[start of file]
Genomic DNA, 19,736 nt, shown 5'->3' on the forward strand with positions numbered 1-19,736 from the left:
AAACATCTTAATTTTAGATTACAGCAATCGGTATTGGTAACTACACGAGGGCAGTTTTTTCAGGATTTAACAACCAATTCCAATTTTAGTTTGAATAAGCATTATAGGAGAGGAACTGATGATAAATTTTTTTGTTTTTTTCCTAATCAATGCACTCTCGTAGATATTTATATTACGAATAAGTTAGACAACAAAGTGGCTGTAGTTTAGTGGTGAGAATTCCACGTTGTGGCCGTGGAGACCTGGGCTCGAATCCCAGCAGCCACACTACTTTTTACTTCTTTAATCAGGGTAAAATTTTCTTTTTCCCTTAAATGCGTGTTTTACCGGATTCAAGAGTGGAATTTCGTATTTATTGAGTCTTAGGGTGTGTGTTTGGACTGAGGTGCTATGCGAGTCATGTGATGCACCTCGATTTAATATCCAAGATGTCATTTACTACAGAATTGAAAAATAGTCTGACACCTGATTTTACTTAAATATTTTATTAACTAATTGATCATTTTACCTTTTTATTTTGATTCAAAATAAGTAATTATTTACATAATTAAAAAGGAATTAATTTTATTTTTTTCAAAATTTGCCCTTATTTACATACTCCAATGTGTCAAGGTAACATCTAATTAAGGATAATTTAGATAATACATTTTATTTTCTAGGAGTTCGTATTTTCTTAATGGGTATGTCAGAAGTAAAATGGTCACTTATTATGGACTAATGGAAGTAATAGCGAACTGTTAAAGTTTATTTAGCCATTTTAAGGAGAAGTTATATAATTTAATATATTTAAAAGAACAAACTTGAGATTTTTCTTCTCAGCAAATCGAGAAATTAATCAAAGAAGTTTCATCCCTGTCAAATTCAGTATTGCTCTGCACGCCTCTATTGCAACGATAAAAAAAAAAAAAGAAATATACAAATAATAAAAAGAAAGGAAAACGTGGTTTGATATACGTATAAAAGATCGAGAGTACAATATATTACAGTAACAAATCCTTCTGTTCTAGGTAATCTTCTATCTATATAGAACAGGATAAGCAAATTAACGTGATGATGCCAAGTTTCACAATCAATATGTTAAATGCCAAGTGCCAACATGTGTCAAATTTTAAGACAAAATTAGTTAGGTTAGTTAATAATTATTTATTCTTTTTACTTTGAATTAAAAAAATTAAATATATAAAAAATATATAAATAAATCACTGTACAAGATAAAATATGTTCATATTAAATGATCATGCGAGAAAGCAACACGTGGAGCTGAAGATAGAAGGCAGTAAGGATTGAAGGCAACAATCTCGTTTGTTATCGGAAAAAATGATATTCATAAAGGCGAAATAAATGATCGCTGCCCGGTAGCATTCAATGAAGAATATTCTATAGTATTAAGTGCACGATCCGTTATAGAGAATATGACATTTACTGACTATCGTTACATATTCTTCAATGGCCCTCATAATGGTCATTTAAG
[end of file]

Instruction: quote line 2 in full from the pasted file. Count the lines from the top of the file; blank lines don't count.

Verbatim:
AAACATCTTAATTTTAGATTACAGCAATCGGTATTGGTAACTACACGAGGGCAGTTTTTTCAGGATTTAACAACCAATTCCAATTTTAGTTTGAATAAGCATTATAGGAGAGGAACTGATGATAAATTTTTTTGTTTTTTTCCTAATCAATGCACTCTCGTAGATATTTATATTACGAATAAGTTAGACAACAAAGTGGCTGTAGTTTAGTGGTGAGAATTCCACGTTGTGGCCGTGGAGACCTGGGCTCGAATCCCAGCAGCCACACTACTTTTTACTTCTTTAATCAGGGTAAAATTTTCTTTTTCCCTTAAATGCGTGTTTTACCGGATTCAAGAGTGGAATTTCGTATTTATTGAGTCTTAGGGTGTGTGTTTGGACTGAGGTGCTATGCGAGTCATGTGATGCACCTCGATTTAATATCCAAGATGTCATTTACTACAGAATTGAAAAATAGTCTGACACCTGATTTTACTTAAATATTTTATTAACTAATTGATCATTTTACCTTTTTATTTTGATTCAAAATAAGTAATTATTTACATAATTAAAAAGGAATTAATTTTATTTTTTTCAAAATTTGCCCTTATTTACATACTCCAATGTGTCAAGGTAACATCTAATTAAGGATAATTTAGATAATACATTTTATTTTCTAGGAGTTCGTATTTTCTTAATGGGTATGTCAGAAGTAAAATGGTCACTTATTATGGACTAATGGAAGTAATAGCGAACTGTTAAAGTTTATTTAGCCATTTTAAGGAGAAGTTATATAATTTAATATATTTAAAAGAACAAACTTGAGATTTTTCTTCTCAGCAAATCGAGAAATTAATCAAAGAAGTTTCATCCCTGTCAAATTCAGTATTGCTCTGCACGCCTCTATTGCAACGATAAAAAAAAAAAAAGAAATATACAAATAATAAAAAGAAAGGAAAACGTGGTTTGATATACGTATAAAAGATCGAGAGTACAATATATTACAGTAACAAATCCTTCTGTTCTAGGTAATCTTCTATCTATATAGAACAGGATAAGCAAATTAACGTGATGATGCCAAGTTTCACAATCAATATGTTAAATGCCAAGTGCCAACATGTGTCAAATTTTAAGACAAAATTAGTTAGGTTAGTTAATAATTATTTATTCTTTTTACTTTGAATTAAAAAAATTAAATATATAAAAAATATATAAATAAATCACTGTACAAGATAAAATATGTTCATATTAAATGATCATGCGAGAAAGCAACACGTGGAGCTGAAGATAGAAGGCAGTAAGGATTGAAGGCAACAATCTCGTTTGTTATCGGAAAAAATGATATTCATAAAGGCGAAATAAATGATCGCTGCCCGGTAGCATTCAATGAAGAATATTCTATAGTATTAAGTGCACGATCCGTTATAGAGAATATGACATTTACTGACTATCGTTACATATTCTTCAATGGCCCTCATAATGGTCATTTAAG